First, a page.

Hundreds of motorists heading towards Abuja and other parts of the North were yesterday stranded at the Osi-Eruku axis of the Ilorin-Omu-Aran-Kabba federal road due to a gridlock.
The News Agency of Nigeria (NAN) who monitored the situation reports that the traffic jam, which started as early as 8a.m., saw many of the motorists sitting inside their vehicles for hours.
The gridlock was attributed to the recent increase in the volume of traffic, especially heavy-duty trucks on the road, many of which had already broken down.
The bridge that collapsed at Tatabu village in Niger State last Monday had forced diversion on the road for travellers going to the northern parts of the country.
The bridge, which is situated in Mokwa Local Government Area of the state, was said to have collapsed following a heavy downpour.
The affected vehicles, including commercial buses loaded with passengers were seen struggling to manoeuvre their ways out of the congestion, using the bush paths, especially at the Osi end of the road.
Some of the passengers, especially businessmen, women and civil servants returning to their duty posts, were seen lamenting about the behaviours of some drivers.
Emmanule Ashaolu, a federal civil servant, said that he could never imagine being caught in a traffic jam on the same road he had been passing through easily for so many years.
"The road might not be that good but there had never been this kind of problem on this road, my appeal is to the government to come to our aid," he said.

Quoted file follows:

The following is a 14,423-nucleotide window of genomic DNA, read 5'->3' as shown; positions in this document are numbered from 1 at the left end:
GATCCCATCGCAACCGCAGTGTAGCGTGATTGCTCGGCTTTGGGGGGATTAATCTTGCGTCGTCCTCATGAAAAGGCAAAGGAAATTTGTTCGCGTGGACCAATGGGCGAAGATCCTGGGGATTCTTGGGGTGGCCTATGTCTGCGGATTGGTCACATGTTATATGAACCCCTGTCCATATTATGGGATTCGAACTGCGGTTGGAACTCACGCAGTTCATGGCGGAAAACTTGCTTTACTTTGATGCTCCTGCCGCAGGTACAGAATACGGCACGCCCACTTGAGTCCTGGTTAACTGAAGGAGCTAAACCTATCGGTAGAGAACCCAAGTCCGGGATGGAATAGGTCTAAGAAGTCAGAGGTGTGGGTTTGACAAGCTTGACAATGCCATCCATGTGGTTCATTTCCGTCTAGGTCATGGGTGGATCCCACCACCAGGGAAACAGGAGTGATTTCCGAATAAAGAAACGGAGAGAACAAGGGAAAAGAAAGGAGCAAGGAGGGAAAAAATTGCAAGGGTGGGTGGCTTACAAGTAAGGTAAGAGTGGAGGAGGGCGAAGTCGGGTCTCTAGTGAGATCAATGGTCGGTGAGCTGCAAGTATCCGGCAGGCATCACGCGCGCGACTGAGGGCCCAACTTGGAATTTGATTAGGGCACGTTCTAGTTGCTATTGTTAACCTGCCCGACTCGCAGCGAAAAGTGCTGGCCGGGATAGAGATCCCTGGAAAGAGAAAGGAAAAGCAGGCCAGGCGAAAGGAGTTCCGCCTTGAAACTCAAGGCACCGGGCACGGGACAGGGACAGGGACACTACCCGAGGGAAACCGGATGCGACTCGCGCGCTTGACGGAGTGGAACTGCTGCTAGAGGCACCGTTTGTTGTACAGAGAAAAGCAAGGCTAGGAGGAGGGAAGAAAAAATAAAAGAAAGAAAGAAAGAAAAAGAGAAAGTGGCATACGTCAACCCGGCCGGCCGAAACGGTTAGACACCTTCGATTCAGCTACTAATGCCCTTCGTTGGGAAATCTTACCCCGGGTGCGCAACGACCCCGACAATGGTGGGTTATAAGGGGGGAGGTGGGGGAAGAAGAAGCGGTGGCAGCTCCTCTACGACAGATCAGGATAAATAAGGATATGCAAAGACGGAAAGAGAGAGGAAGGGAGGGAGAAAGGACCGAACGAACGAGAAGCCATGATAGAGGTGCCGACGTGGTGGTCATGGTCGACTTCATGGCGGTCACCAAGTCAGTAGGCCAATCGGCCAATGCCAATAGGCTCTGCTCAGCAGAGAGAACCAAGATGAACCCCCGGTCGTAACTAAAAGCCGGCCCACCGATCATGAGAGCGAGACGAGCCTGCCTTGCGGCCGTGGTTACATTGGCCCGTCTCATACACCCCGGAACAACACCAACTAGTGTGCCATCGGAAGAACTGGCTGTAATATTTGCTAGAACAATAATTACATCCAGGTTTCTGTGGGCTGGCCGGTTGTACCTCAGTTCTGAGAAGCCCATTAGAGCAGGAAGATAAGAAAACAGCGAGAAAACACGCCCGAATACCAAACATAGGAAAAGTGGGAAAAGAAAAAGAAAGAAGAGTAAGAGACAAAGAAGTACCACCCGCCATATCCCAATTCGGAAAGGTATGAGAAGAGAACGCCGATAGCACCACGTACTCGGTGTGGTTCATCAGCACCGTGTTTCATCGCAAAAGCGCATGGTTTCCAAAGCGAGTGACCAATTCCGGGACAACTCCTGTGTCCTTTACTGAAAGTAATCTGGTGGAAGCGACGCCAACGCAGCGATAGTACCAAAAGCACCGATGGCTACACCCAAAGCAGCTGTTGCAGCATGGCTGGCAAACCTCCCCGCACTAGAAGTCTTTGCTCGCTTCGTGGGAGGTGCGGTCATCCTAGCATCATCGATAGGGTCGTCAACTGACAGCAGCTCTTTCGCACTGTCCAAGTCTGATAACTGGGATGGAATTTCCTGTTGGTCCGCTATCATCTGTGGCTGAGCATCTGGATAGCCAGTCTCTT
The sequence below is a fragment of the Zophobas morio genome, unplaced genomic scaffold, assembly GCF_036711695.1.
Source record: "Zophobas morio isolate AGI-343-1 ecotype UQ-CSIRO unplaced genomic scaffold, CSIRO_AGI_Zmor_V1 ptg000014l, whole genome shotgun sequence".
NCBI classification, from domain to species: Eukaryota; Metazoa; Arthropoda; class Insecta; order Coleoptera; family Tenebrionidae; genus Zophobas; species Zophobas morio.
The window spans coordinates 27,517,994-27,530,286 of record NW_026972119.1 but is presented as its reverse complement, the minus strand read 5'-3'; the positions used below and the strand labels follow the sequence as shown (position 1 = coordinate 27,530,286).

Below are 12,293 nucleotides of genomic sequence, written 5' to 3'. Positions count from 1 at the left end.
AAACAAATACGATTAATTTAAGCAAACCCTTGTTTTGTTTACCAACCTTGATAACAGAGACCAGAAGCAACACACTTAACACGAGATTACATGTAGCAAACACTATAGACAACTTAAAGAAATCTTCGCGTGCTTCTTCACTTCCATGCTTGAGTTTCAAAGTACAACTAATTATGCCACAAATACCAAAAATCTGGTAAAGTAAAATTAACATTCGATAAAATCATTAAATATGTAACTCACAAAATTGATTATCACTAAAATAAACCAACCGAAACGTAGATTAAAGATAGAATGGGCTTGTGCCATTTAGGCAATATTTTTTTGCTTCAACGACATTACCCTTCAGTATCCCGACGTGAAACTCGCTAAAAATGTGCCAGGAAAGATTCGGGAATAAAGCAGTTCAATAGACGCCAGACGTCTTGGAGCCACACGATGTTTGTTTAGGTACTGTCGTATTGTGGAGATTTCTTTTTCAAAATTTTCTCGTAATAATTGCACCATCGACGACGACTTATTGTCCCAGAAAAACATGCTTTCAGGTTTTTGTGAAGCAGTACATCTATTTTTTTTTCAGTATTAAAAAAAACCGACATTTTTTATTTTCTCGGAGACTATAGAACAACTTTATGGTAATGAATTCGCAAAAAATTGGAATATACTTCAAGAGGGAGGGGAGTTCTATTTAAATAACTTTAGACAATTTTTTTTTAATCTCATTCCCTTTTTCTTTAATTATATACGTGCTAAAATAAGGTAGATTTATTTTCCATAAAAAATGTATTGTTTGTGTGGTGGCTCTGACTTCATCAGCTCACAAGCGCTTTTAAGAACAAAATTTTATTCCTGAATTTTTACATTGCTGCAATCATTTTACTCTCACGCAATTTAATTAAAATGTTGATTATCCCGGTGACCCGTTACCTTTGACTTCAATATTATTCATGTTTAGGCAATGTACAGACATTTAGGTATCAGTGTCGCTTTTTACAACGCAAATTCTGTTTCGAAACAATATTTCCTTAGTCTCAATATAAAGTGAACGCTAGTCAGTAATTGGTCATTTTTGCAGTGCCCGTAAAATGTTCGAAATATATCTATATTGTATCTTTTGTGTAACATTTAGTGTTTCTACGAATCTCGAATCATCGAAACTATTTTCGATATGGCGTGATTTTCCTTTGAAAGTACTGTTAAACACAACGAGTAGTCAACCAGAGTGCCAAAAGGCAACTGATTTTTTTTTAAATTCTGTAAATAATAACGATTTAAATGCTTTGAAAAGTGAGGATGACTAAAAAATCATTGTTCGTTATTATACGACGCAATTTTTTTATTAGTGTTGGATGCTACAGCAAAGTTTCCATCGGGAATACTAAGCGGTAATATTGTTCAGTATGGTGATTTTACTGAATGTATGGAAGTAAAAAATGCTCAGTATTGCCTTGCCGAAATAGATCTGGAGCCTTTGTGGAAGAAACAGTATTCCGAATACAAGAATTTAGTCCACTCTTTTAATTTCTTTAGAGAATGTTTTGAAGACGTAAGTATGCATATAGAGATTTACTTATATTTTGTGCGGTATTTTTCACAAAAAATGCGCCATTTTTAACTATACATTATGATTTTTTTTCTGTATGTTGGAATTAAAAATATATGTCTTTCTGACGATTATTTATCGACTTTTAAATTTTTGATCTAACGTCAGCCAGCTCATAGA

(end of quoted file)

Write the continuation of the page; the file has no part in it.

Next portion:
Okon Bassey, a businessman, described the attitude of the heavy truck drivers to other road users as worrisome and unpatriotic.
"They are uncontrollable, they just drive and pack without due regard to other road users, there is need to check their excesses," he said.
Meanwhile, the traditional ruler of Osi, Salihu Adasofegbe and Chairman, Ekiti Local Government Area of Kwara,
Samuel Adaramola, in their separate remarks appealed to the government to save the road from further damages.
They called on the government to expedite action on the reconstruction of the collapsed Niger Bridge in order to reduce tension caused by the heavy volume of traffic on the federal road.
Speaking on the development, Francis Adetunji, the Unit Commander of the Federal Road Safety Corps in Omu-Aran, said the command was on top of the situation.
"The command had envisaged the problems that may arise as a result of the diversion and had swung into action by stepping up our surveillance and patrols of the highway to forestall any ugly incidents.
"We have been to different communities and held meetings with community leaders for them to in turn sensitise the residents, especially road side traders and students to always be at alert.
"The towing operators within the command have also been put on red alert to remove broken down trucks and other vehicles so as not to obstruct the smooth flow of traffic," Adetunji said.